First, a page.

Have you heard everyone talking about self-sabotaging?
Maybe you’re wondering what that actually means. After all, you’d never sabotage yourself, right?
Unfortunately, most of us do.
When it comes to making progress, we are often our own worst enemies. Maybe you feel frustrated or defeated that you’ve worked so hard but things are still the same. It’s easy to blame outside circumstances for keeping you stuck.
But what if your thoughts and actions are the things holding you back? What if, deep down, you don’t really believe you’re capable or worthy of success?
If you’re anxious that you’ll never get to where you want to be, you might be dealing with self-sabotage and limiting beliefs.
In this post, you’ll learn what self-sabotage means, why it happens, and how you can start recognizing it for yourself.
What It Means To Self-Sabotage
You’ve probably heard people say things like, “get out of your way” or “stop self-sabotaging.” You might be wondering what that really means.
What exactly is self-sabotage?
Alyce Cornyn-Selby describes self-sabotage as this:
“Self-sabotage is when we say we want something and then go about making sure it doesn’t happen.”
You might not think you’d ever do that to yourself. It sounds so…cruel. But, you’re most likely doing it without even realizing it.
The problem is that we love to blame our situations for our lack of success. Maybe you think your job, partner, family, or environment is holding you back.
These things all play a role in your success, but you also have to take responsibility for your actions and avoid playing the blame game.
There are many reasons you might not feel successful, but most of the time it’s because of your thoughts and behavior. The truth is that you might be treating yourself like your own enemy.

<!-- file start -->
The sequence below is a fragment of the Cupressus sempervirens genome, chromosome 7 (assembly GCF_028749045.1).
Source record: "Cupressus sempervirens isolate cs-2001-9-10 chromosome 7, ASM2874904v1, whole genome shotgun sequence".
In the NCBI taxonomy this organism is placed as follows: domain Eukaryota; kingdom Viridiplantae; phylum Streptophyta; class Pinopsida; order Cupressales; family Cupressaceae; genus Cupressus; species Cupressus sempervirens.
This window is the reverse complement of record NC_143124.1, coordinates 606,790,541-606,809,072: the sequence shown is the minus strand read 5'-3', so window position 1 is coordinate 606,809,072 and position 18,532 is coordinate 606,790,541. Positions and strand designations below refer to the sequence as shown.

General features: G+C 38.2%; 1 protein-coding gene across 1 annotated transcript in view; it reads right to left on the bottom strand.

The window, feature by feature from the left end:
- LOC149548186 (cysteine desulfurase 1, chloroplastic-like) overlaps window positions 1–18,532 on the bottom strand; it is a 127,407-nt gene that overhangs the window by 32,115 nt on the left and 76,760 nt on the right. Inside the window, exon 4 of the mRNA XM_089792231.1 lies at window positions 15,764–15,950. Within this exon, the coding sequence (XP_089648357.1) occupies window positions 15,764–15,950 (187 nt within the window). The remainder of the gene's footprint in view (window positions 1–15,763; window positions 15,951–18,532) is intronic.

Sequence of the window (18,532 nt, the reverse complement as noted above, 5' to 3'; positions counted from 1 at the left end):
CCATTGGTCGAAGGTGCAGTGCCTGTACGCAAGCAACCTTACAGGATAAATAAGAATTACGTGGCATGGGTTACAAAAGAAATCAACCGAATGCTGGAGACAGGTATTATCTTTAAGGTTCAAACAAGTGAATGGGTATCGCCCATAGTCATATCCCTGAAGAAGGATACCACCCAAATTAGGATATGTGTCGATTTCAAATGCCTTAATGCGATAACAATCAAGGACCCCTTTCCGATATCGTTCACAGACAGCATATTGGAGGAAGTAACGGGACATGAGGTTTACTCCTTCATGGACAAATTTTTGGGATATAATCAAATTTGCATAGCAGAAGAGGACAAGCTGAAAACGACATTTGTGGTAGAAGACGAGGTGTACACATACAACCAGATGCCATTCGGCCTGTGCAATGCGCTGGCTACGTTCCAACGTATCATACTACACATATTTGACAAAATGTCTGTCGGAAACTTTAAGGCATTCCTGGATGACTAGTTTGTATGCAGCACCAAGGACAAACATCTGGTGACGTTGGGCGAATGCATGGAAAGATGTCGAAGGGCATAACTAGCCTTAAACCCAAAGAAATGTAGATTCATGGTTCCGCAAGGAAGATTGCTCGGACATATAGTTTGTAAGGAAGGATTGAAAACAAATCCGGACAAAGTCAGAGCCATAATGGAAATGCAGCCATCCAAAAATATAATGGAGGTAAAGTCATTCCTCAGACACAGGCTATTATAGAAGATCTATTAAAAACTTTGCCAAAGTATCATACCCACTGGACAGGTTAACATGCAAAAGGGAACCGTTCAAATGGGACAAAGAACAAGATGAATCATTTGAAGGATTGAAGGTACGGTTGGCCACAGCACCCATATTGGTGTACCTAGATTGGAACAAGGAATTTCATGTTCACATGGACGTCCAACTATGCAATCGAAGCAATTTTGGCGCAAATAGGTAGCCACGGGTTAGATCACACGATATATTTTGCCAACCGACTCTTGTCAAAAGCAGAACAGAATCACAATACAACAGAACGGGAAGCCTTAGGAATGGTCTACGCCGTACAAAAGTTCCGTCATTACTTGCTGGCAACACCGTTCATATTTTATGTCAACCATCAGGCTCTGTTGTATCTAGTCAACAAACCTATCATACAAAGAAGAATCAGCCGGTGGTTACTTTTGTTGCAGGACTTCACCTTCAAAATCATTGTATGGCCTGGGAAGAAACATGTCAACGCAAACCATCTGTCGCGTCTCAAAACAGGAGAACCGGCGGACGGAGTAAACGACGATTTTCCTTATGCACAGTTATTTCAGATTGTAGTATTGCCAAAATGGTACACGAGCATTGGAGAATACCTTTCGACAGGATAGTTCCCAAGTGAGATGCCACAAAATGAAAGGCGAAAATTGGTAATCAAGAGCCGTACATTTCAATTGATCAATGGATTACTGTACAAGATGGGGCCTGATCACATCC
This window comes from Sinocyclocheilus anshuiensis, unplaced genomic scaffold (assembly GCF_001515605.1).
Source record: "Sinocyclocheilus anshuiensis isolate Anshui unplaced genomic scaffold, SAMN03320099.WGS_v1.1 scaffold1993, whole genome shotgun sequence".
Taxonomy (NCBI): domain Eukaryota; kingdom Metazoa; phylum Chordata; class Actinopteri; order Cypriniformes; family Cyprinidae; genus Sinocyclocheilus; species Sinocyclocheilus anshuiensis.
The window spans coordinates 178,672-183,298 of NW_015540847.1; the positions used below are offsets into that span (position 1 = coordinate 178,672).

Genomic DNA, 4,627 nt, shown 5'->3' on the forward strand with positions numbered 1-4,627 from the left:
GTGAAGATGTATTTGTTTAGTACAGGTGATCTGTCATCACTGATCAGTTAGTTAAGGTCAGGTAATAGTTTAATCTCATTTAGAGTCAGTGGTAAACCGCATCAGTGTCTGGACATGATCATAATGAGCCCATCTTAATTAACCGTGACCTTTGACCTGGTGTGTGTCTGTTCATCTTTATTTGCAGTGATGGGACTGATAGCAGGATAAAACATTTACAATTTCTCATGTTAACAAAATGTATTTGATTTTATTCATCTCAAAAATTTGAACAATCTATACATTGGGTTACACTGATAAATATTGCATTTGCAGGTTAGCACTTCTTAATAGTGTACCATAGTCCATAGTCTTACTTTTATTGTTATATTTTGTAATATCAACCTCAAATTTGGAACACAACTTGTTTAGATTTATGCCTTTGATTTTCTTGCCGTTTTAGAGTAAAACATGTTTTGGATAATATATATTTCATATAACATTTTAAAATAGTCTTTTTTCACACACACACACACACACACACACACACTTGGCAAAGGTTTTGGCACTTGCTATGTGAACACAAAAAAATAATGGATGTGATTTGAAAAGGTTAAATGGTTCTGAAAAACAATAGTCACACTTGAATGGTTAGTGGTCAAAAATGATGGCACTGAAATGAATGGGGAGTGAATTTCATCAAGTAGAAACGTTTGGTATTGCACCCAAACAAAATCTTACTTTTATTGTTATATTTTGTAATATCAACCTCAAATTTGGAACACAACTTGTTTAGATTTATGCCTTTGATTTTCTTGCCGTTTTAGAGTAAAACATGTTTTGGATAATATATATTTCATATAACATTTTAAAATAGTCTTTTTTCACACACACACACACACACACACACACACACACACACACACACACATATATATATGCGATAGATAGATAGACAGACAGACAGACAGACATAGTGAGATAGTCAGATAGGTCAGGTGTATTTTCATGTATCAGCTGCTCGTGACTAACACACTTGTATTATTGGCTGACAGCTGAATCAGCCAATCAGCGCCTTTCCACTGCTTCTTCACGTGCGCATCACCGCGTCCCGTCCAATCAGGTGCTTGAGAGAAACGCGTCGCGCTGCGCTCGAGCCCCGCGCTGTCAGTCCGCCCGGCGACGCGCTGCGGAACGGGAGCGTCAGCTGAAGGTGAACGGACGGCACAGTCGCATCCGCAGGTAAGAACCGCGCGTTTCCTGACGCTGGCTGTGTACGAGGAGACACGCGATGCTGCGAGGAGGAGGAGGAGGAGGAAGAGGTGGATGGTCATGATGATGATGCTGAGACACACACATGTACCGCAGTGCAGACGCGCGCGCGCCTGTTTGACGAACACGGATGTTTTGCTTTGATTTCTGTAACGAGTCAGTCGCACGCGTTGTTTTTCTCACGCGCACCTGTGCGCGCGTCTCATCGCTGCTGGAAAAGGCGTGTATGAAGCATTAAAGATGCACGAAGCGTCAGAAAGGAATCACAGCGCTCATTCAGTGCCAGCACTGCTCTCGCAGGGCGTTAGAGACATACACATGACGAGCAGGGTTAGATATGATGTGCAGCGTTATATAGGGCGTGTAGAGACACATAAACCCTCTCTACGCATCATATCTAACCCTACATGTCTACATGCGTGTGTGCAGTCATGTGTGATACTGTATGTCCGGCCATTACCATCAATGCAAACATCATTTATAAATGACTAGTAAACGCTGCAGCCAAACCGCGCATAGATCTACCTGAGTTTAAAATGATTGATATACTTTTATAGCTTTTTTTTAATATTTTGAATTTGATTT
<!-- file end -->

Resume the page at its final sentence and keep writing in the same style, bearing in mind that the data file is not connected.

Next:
Imagine your middle school enemy who makes your life a living hell. She puts you down in front of others, distracts you in class so your grades slip, and writes mean notes telling you that you’re worthless.
Now, think about this: Do you put yourself down in front of others? Do you let yourself get distracted from your work? Do you think to yourself that you don’t deserve success?
These are things we all do that sabotage us from being successful, and this time, there’s no one else to put the blame on.
Why We Self-Sabotage
One of the best explanations for why we self-sabotage comes from Gay Hendricks’s book, The Big Leap.
Hendricks describes that we all have limits to how much love, success, and creativity we will let ourselves enjoy.
When we reach that limit, we end up self-sabotaging.
For example, when things are going well in our lives, we wonder if it’s too good to be true.
Because we don’t quite believe it, we imagine things will start to go wrong. We think that we don’t deserve to feel this good.
As soon as these self-sabotaging thoughts begin, you fall back into old habits. You do something that pushes you back into your comfort zone where you feel secure. You might even do something drastic that causes you to be further behind than you once were.
Hendricks gives four reasons you might sabotage your success:
- You feel like you’re flawed and don’t deserve good things
- You fear others abandoning you because success brings change
- You believe that success will make you a burden to others
- You don’t want to outshine others with your successes
You can read more about upper limits here!
These are all deep beliefs that need challenging. Since our thoughts influence our behavior, it’s imperative that we recognize when our thoughts are holding us back.
How To Recognize Self-Sabotage
As I was writing this post, I almost opened a new tab to check Facebook.
Because I didn’t know what to write next. Luckily, I realized I was about to do it and asked myself if it was self-defeating. Of course, the answer was yes, so I stopped myself from doing it.
You have a split second before taking an action to decide if it’s self-sabotaging or self-improving. Unfortunately, most of us run on autopilot and don’t even realize when we’re self-sabotaging.
Whether it’s getting distracted, comparing yourself to others, or doing everything except the important tasks on your to-do list, you have to increase awareness around your thoughts and actions.
Ask yourself often if what you’re doing is self-defeating or self-improving.
Currently doing something that’s self-defeating? Stop. Already done the self-defeating thing? Don’t scold yourself. Pick yourself up and try again.
Related Worksheet: 25 Free Self Improvement Journal Prompts
What have you learned about yourself from this post?
I hope you have a better understanding of what’s been keeping you stuck for so long (hint: it might be yourself). The good news is that self-awareness and commitment to self-improvement will get you out of this pattern for good.